The Government is making tens of millions of dollars by selling cryptocurrency police have seized from criminals.
Newstalk ZB and the Herald can reveal the police have confiscated close to $32 million worth of crypto in the past six years.
The bulk of what has been sized has been sold – documents obtained under the official information act shows $28.7 million has been made through cryptocurrency sales.
That money goes into the Government's coffers.
Assets police confiscate from criminals goes into a Ministry of Justice Fund to pay for crime prevention programmes.
Various Government departments can apply for that funding.
Police Minister Poto Williams told Newstalk ZB this fund is important as it helps prevent harm in the community.
And said she expected the amount of cryptocurrency seized from criminals would only increase in the coming years.
"I think that's the way things are tracking."
OIA data shows the vast majority of the crypto was seized in the 2019/2020 financial year when an estimated value of $31.4m was seized.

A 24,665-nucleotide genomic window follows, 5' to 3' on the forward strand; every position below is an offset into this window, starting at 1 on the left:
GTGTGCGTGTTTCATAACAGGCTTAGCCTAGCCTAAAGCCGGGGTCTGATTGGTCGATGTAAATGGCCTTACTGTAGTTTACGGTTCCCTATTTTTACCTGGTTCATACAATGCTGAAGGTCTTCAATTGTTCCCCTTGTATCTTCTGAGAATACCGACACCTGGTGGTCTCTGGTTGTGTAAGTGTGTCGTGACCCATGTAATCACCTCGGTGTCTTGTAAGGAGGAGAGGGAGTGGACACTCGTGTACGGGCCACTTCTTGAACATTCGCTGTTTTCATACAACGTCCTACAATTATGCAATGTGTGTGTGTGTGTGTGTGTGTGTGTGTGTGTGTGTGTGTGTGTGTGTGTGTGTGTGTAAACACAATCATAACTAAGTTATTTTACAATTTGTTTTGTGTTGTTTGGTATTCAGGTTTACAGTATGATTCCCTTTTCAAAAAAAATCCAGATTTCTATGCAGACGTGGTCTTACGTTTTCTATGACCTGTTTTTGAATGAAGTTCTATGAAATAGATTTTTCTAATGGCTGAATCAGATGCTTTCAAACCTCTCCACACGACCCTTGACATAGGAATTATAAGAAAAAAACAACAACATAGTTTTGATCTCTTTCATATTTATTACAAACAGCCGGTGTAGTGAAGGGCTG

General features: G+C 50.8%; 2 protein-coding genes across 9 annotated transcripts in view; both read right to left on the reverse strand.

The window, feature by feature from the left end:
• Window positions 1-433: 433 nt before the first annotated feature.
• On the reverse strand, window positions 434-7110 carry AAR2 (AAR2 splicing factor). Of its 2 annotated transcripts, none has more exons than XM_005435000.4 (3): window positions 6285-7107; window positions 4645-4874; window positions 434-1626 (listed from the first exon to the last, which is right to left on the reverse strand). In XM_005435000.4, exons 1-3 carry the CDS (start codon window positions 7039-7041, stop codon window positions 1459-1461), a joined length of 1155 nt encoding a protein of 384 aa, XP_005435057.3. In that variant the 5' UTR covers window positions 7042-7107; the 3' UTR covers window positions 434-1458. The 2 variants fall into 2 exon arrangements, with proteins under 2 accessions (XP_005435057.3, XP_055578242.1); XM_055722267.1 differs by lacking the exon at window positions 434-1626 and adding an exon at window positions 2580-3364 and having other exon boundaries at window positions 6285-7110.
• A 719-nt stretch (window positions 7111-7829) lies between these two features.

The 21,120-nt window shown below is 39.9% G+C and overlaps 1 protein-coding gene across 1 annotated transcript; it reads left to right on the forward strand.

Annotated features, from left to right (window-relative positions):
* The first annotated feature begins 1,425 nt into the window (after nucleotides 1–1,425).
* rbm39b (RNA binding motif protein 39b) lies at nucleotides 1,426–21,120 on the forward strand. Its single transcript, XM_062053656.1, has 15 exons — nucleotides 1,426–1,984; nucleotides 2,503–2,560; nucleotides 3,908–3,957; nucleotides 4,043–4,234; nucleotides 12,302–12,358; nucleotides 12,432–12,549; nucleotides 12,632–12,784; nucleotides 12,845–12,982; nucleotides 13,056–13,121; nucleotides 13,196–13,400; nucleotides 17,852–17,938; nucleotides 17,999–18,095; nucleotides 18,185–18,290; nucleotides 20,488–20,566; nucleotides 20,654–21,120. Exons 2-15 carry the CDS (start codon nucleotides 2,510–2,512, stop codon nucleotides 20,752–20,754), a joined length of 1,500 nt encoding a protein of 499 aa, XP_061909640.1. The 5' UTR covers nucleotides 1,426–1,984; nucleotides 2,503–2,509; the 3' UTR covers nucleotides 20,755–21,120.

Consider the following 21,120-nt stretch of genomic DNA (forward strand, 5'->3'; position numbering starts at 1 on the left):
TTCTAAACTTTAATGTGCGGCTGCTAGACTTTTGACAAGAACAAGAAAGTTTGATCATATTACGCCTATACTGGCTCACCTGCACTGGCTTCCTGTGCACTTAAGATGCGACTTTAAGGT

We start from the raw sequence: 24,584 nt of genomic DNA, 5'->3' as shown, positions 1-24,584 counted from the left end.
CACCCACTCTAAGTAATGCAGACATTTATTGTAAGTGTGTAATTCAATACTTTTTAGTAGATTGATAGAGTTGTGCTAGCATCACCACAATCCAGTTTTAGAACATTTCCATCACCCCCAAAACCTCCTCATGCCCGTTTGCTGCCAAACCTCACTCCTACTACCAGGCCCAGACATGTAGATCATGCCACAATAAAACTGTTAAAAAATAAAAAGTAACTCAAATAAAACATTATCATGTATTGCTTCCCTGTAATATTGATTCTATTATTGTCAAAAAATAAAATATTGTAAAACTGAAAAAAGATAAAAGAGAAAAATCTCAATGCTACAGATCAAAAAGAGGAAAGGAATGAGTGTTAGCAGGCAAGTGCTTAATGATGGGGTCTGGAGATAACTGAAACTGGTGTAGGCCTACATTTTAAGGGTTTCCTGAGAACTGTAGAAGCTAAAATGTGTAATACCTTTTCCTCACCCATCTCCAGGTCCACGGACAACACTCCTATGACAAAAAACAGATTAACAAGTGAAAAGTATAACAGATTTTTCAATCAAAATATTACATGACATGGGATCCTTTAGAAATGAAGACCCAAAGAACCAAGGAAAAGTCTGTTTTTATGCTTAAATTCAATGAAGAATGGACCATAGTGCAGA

Williams could not provide details of the bust, or busts.
But the documents show almost all of it came from money laundering.
The estimated value of the cryptocurrency seized after methamphetamine operations was just over $500,000 across the last six years.
Some $60,000 was related to MDMA/Ecstasy offending over the same period.
The OIA does not say what type of cryptocurrency – for example Bitcoin – was confiscated by police.
After assets such as these have been deemed as being obtained unlawfully by Police, they are sold by the Official Assignee and given to the Ministry of Justice to put in the Proceeds of Crime Fund.
A select number of Government departments can apply for this money, as long as it's used to fund initiatives which reduce crime.
For example, the Department of Corrections got $5m for a Reintegration Services for Women.
The Ministry if Health got $7.6m for a Fetal Alcohol Spectrum Disorder programme and the Police got $1.9m towards aggravated robbery prevention schemes.
Police Association President Chris Cahill said this is a good programme, as it helps prevent future criminal activity.
He does not think the police should get priority access to the Ministry's fund.
"Police having priority access would create the situation where police would be seen as revenue gathers.
He said that has the potential to lead to accusations that they prioritise investigations where they can achieve revenue for themselves.